Showing posts from February, 2016

MRAA and Python on Ubilinux

I was recently talking to a colleague who was doing some Python work, and wasn’t entirely sure how to go about controlling a Galileo’s GPIO from a Python script. I knew that MRAA actually had Python bindings, but I’d never really been interested in them. Hence, I decided to dig a little deeper to see if I couldn’t get it to work.
Turns out its a pretty straightforward process. Basically, you’ll need to have something called SWIG installed. Sadly, I’m not sure which particular version of SWIG it is I have, but I think its regular old Swig 2.0 (which is installed with ‘apt-get install swig’). You’ll also need Python 2.7.x and the Python development libraries, which is installed with ‘apt-get install python python-dev’. Once that’s done, the process is mostly as described in previous posts, with the cardinal difference that the cmake invocation is now as follows:
cmake –DCMAKE_C_COMPILER=clang –DCMAKE_CXX_COMPILER=clang++ –DCMAKE_C_FLAGS=-march=i586 –mno-sse –mno-mmx –DCMAKE_CXX_FLAG…

Getting Started with V-USB and Atmel Studio 7

Hello again,
As the title of this post says, I’m going to talk about messing about with VUSB and Atmel Studio 7. With regards to the former, I was looking for a cheap/easy way to build USB devices. Having used the excellent Teensy 2.0 from PJRC and the equally as excellent LUFA stack by Dean Camera, I have to say it was a really smooth experience, especially as LUFA got adopted by Atmel and is now a downloadable extension for their Atmel Studio IDEs. However, building more permanent stuff with surface-mount chips while being the way of the future, is relatively difficult for me. Simply put, I have trouble soldering such fine-pitched devices so its really a personal thing. Besides, USB-capable AVRs are fairly more expensive than their DIP counterparts and we all know what that means..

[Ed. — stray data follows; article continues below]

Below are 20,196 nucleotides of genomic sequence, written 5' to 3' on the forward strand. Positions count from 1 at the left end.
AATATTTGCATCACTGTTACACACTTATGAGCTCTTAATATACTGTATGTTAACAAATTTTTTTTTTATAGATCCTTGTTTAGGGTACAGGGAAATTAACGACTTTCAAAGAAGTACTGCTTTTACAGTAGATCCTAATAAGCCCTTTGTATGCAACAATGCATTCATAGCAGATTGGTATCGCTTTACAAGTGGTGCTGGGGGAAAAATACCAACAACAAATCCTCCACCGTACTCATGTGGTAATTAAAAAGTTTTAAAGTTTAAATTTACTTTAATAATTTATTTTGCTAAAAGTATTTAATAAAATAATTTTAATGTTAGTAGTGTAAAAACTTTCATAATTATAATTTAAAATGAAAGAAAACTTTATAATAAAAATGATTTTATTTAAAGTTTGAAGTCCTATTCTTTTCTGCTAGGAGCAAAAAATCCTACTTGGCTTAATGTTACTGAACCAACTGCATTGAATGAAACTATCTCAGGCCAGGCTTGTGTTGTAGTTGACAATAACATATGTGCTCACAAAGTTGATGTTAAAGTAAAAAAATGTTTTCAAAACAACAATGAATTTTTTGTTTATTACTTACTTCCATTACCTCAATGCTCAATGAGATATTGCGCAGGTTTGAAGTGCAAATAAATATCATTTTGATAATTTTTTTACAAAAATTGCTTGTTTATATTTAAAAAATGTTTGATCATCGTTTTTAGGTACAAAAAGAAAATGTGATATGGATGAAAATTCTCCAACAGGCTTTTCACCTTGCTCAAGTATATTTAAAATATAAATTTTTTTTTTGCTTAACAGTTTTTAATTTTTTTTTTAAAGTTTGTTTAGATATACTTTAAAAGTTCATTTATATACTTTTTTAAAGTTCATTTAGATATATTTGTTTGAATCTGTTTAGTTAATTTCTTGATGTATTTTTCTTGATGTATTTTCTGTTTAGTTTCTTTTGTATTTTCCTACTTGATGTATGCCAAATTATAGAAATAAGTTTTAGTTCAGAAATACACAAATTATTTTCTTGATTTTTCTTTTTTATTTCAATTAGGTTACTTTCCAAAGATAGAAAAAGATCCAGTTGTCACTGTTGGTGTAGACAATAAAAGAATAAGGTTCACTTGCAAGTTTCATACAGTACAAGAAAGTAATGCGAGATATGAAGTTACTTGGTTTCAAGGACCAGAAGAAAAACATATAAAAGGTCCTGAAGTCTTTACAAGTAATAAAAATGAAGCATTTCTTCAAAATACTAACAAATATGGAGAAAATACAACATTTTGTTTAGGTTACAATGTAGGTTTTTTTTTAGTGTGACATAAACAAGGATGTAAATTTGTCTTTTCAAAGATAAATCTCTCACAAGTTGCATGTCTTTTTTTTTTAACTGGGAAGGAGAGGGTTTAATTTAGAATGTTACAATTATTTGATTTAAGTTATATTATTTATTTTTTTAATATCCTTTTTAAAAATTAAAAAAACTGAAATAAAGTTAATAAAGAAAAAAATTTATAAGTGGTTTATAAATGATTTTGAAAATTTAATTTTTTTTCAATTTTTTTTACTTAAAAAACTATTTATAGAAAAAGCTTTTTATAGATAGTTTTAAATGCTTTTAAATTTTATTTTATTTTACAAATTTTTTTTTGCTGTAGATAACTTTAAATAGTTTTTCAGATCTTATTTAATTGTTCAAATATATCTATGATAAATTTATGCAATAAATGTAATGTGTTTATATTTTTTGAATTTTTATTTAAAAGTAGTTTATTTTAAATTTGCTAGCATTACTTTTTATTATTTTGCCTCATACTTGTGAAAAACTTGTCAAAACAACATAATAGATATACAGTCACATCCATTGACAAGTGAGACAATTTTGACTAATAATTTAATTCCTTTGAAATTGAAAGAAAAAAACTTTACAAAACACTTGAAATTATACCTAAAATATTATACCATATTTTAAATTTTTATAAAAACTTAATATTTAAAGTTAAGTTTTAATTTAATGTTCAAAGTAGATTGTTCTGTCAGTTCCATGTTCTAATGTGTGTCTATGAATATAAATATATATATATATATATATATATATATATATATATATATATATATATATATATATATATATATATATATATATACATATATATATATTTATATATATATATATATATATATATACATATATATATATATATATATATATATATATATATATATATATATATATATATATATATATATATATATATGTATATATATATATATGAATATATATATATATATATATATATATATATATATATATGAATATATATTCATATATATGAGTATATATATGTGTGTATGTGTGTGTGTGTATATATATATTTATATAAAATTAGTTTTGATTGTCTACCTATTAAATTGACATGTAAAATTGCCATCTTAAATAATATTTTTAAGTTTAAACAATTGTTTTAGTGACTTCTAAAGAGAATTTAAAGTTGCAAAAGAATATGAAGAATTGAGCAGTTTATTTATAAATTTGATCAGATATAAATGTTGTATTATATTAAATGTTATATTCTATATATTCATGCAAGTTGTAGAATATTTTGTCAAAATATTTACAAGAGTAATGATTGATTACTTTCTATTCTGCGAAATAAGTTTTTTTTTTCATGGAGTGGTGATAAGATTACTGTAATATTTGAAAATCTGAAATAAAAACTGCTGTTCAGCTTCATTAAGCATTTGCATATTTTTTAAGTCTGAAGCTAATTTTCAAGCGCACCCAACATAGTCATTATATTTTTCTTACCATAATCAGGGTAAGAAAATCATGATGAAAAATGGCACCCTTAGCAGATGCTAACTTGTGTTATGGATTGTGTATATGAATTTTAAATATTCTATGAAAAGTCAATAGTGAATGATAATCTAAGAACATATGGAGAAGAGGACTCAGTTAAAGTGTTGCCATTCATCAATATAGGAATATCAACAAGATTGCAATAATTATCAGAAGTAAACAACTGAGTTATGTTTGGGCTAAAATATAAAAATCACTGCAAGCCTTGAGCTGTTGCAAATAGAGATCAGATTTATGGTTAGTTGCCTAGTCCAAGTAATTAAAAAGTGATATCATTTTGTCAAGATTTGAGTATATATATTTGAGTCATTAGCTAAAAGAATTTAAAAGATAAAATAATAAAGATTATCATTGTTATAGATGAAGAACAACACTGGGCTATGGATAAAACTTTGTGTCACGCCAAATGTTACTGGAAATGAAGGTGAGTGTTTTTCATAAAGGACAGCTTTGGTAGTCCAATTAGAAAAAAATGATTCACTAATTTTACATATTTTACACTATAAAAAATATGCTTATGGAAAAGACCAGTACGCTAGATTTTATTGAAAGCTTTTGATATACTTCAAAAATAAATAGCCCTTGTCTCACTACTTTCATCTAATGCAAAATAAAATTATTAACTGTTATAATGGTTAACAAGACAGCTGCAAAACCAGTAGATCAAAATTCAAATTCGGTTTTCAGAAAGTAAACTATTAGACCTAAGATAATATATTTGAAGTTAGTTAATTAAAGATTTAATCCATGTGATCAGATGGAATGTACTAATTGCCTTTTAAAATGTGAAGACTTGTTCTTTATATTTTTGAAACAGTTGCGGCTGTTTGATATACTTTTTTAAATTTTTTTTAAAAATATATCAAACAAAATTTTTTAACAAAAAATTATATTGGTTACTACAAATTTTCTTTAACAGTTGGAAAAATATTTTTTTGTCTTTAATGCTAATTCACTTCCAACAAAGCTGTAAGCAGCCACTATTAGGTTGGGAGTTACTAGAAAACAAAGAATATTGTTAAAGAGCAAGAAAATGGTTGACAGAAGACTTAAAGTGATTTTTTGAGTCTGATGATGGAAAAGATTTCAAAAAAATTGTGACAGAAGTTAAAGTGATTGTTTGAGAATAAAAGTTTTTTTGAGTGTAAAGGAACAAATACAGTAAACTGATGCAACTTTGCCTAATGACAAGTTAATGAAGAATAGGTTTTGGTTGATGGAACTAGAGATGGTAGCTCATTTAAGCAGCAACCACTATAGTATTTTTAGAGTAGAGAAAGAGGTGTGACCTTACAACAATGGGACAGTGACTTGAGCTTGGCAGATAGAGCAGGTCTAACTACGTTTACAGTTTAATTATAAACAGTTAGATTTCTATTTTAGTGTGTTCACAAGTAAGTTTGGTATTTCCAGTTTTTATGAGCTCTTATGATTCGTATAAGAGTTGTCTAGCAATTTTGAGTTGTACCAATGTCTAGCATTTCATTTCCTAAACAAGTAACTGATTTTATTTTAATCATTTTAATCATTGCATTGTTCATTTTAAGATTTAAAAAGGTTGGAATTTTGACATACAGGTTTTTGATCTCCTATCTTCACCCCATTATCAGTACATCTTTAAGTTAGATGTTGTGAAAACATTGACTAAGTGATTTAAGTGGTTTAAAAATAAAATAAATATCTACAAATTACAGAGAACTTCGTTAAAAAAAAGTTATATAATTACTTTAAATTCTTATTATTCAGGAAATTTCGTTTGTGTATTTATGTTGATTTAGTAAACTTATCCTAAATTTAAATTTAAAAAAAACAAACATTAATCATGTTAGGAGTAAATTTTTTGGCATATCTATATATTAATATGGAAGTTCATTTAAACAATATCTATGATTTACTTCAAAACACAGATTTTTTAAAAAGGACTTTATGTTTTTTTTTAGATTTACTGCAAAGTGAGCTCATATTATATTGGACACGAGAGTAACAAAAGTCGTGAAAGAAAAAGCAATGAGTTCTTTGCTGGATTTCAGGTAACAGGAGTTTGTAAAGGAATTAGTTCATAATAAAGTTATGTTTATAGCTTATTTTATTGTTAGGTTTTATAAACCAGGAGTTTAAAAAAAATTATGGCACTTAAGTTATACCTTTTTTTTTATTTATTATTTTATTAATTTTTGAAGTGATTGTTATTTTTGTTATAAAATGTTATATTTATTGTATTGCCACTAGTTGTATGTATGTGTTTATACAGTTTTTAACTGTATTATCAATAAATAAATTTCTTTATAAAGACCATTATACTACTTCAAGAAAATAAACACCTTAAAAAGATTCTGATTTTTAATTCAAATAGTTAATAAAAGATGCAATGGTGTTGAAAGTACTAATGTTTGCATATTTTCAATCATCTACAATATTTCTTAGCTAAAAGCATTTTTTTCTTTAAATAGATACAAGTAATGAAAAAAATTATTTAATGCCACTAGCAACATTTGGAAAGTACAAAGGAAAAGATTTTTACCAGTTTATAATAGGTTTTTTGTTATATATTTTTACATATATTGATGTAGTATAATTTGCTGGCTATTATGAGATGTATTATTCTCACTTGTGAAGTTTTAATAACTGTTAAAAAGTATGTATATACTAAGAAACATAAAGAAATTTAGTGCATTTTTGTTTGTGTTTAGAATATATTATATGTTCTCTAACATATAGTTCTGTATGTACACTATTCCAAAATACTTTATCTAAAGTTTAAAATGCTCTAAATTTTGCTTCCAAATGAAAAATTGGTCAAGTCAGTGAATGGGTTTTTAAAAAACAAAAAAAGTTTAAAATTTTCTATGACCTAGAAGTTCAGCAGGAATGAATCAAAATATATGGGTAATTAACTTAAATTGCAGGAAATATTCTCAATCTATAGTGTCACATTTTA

In any case, V-USB is a software-based stack for building Low-speed USB devices with AVR chips. Rather than using the…regular…means (1 or more interrupt/bulk/isochronous Endpoints) data is mostly transfer…


Hey all,Having seen a nice-looking teensy OLED display (0.96”) somewhere, I decided to get one too, so I ordered an SPI version off of Electrodragon (no, I am not marketing for them). The instructions on their Wiki were somewhat vague, so I decided to post a short version here for whom it may concern:1) The modules are apparently 5V-tolerant and are rated to work between 2.7V to 5.5V, so I’m figuring you can use this with a Pi/other SBC as well.2) The line called “D0” is actually the SPI SCK line, which for hardware SPI on the Arduino Uno is Pin 133) The line called “D1” is actually the SPI MOSI line, which for hardware SPI on the Arduino Uno is Pin 114) The other lines (RES, DC and CS) can be assigned arbitrarily and specified in the sketch.To actually drive the display, I used the Adafruit_SSD1306 library (which depends on the Adafruit_GFX library) so you’ll want to grab those using the Arduino IDE library manager (which is really nifty actually). Once that’s done, you’ll want to ru…